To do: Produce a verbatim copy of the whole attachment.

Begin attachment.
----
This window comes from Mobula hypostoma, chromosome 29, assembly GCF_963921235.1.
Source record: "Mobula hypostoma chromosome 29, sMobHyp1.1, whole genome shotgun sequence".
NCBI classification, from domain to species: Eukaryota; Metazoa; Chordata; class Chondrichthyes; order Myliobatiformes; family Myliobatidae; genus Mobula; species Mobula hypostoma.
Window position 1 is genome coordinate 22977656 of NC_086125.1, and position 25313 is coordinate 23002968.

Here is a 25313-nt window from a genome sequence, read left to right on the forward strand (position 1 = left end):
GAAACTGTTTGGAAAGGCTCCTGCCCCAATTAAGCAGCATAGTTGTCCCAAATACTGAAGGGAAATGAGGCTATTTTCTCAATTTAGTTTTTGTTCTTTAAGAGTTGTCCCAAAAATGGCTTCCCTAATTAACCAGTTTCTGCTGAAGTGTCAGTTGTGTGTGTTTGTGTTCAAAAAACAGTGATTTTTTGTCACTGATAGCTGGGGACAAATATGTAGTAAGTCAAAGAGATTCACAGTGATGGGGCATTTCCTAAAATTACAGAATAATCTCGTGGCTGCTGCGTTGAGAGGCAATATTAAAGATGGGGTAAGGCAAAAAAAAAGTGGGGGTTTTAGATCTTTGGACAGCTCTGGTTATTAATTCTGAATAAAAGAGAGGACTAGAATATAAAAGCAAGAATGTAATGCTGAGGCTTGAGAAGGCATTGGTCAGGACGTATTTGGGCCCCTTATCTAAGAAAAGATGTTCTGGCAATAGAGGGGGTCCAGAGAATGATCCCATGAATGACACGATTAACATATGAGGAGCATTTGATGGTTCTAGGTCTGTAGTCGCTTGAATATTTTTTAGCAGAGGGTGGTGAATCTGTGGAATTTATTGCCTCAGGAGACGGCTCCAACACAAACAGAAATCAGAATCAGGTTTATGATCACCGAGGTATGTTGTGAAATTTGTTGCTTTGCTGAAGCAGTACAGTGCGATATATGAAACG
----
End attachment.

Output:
This window comes from Mobula hypostoma, chromosome 29, assembly GCF_963921235.1.
Source record: "Mobula hypostoma chromosome 29, sMobHyp1.1, whole genome shotgun sequence".
NCBI classification, from domain to species: Eukaryota; Metazoa; Chordata; class Chondrichthyes; order Myliobatiformes; family Myliobatidae; genus Mobula; species Mobula hypostoma.
Window position 1 is genome coordinate 22977656 of NC_086125.1, and position 25313 is coordinate 23002968.

Here is a 25313-nt window from a genome sequence, read left to right on the forward strand (position 1 = left end):
GAAACTGTTTGGAAAGGCTCCTGCCCCAATTAAGCAGCATAGTTGTCCCAAATACTGAAGGGAAATGAGGCTATTTTCTCAATTTAGTTTTTGTTCTTTAAGAGTTGTCCCAAAAATGGCTTCCCTAATTAACCAGTTTCTGCTGAAGTGTCAGTTGTGTGTGTTTGTGTTCAAAAAACAGTGATTTTTTGTCACTGATAGCTGGGGACAAATATGTAGTAAGTCAAAGAGATTCACAGTGATGGGGCATTTCCTAAAATTACAGAATAATCTCGTGGCTGCTGCGTTGAGAGGCAATATTAAAGATGGGGTAAGGCAAAAAAAAAGTGGGGGTTTTAGATCTTTGGACAGCTCTGGTTATTAATTCTGAATAAAAGAGAGGACTAGAATATAAAAGCAAGAATGTAATGCTGAGGCTTGAGAAGGCATTGGTCAGGACGTATTTGGGCCCCTTATCTAAGAAAAGATGTTCTGGCAATAGAGGGGGTCCAGAGAATGATCCCATGAATGACACGATTAACATATGAGGAGCATTTGATGGTTCTAGGTCTGTAGTCGCTTGAATATTTTTTAGCAGAGGGTGGTGAATCTGTGGAATTTATTGCCTCAGGAGACGGCTCCAACACAAACAGAAATCAGAATCAGGTTTATGATCACCGAGGTATGTTGTGAAATTTGTTGCTTTGCTGAAGCAGTACAGTGCGATATATGAAACG